BERLIN (Reuters) - The parties in Chancellor Angela Merkel’s coalition government exchanged insults at the weekend in an escalating clash over refugee policy that has left the German leader looking more vulnerable than at any time during her decade in power.
Divisions between her conservatives and the center-left Social Democrats (SPD) over benefits for refugees prompted coalition leaders to cancel a special cabinet meeting planned for Monday where they had hoped to agree measures to speed up the processing of asylum seekers.
But the biggest fight was within Merkel’s own conservative ranks as members of her Christian Democratic Union (CDU) lined up to condemn their Bavarian sister party for humiliating the chancellor at a congress in Munich on Friday evening.
With Merkel standing next to him, Horst Seehofer, the leader of the Bavarian Christian Social Union (CSU), openly criticized her for refusing to put a formal cap on the number of refugees entering Germany. He was cheered loudly by members of his party as Merkel stood fidgeting uncomfortably on the stage.
Elmar Brok, a senior member of Merkel’s CDU, denounced Seehofer’s behavior as “impolite, unseemly and unacceptable” in an interview with the Tagesspiegel newspaper. Other CDU members said the CSU leader had broken a taboo in how the two parties behave with each other.
Seehofer refused to back down, telling German television station n-tv that he could not in good conscience tell a “fairy tale of harmony and consensus” when major differences remained.
The barbs flew as Merkel marked her 10-year anniversary in office on Sunday.
Her popularity ratings have plunged from a gaudy 75 percent in April to below 50 percent and support for her CDU/CSU bloc has dipped five points to 37 percent, still more than ten points ahead of the next strongest party, the SPD.
To prevent further damage, her advisers say she must find a way to curb the number of migrants entering Germany, ideally by the spring when three state elections will be held in a major test before the next federal vote in 2017.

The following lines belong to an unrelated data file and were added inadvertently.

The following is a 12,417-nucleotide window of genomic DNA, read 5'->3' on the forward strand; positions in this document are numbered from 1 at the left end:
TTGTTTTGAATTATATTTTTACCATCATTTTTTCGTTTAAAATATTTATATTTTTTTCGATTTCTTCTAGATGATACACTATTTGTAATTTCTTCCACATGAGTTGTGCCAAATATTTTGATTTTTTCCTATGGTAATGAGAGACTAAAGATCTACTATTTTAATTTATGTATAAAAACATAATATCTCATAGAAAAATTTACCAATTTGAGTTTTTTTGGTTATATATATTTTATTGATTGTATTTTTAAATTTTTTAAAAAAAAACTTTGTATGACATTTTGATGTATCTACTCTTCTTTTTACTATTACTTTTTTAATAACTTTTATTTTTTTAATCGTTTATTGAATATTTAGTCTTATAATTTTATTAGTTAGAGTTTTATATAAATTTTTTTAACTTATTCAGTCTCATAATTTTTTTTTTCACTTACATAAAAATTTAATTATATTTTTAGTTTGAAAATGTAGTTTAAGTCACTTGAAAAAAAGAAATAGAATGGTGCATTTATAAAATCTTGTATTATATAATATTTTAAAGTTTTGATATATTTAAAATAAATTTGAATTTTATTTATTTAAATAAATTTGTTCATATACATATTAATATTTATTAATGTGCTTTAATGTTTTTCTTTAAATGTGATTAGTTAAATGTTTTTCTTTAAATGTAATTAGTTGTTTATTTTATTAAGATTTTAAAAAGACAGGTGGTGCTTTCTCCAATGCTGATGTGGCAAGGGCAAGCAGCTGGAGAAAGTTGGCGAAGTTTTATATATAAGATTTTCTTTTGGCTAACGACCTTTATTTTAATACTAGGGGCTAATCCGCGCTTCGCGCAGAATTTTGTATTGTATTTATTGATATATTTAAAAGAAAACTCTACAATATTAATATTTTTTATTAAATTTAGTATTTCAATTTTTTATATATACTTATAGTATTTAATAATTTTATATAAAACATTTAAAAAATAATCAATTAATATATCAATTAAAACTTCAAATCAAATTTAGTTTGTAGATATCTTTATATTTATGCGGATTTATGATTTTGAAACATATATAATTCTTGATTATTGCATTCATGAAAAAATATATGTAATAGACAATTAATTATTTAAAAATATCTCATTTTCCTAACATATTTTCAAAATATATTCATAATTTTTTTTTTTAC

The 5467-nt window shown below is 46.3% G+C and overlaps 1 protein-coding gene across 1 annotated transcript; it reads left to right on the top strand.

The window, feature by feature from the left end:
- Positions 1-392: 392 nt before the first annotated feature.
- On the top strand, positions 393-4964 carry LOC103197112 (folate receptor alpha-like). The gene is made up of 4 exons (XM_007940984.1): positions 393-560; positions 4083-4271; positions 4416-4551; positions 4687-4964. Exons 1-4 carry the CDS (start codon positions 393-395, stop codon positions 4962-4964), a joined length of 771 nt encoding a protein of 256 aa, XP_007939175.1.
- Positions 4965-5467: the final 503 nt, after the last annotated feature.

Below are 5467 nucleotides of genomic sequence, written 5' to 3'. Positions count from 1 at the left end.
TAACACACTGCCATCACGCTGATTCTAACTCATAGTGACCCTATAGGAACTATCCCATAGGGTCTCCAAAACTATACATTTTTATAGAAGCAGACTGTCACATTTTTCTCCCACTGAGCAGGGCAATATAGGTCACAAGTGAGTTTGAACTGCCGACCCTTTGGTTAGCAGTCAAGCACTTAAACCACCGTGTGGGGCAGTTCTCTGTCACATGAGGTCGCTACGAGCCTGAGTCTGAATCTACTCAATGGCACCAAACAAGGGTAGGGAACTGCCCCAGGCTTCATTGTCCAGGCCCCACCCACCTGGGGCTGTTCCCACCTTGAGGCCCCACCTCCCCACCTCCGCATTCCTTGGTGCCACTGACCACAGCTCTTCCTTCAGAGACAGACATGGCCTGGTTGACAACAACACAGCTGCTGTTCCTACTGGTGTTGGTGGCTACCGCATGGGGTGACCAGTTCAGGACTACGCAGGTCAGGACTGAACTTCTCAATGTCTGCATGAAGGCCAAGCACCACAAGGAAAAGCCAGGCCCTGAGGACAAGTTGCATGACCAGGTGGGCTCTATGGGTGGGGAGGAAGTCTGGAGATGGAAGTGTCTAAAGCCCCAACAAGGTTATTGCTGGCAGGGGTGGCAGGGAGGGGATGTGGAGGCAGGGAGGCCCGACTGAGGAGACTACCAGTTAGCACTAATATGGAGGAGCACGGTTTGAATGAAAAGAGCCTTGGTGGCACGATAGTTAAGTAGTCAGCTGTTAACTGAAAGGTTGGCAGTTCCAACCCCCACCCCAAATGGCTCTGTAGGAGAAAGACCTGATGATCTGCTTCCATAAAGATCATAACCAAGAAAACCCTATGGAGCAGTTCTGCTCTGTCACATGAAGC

A party congress of her CDU in early December will be an important gauge of how strong support within her own party is.
“There are real Merkel loyalists in the CDU and those that are more tactical,” an official close to the chancellor told Reuters on condition of anonymity. “The CDU is not a party that pushes out its leaders. But you will see a shift if people get the sense that Merkel is a burden for them rather than a bonus.”
Roughly 7,000 migrants have been entering Germany each day in recent weeks, according to police, with the vast majority flowing into Bavaria over the Austrian border. Roughly a million are expected to arrive this year alone.
Merkel has rebuffed calls from the CSU and members of her own party to impose a ceiling on the number of refugees Germany will accept, saying this would be impossible to enforce.
To reduce the numbers, she is hoping Turkey will agree to keep more refugees in exchange for financial support from the European Union. She is also pressing for so-called “hotspots” to be set up at Europe’s external borders, and for faster processing of migrants at home, so that those who are not granted asylum can be expelled more rapidly.
But SPD resistance to her domestic plans and opposition in Europe, particularly eastern countries, to accepting refugee quotas are sowing doubts about whether her strategy can succeed.
“Up until a few months ago, most Germans saw Merkel as a rational, reliable and risk-averse defender of a very comfortable German status quo,” the Frankfurter Allgemeine Zeitung said in a weekend editorial. “Nowadays, even in her own party, one hears the refrain: we don’t recognize her anymore.”
Writing by Noah Barkin; editing by Giles Elgood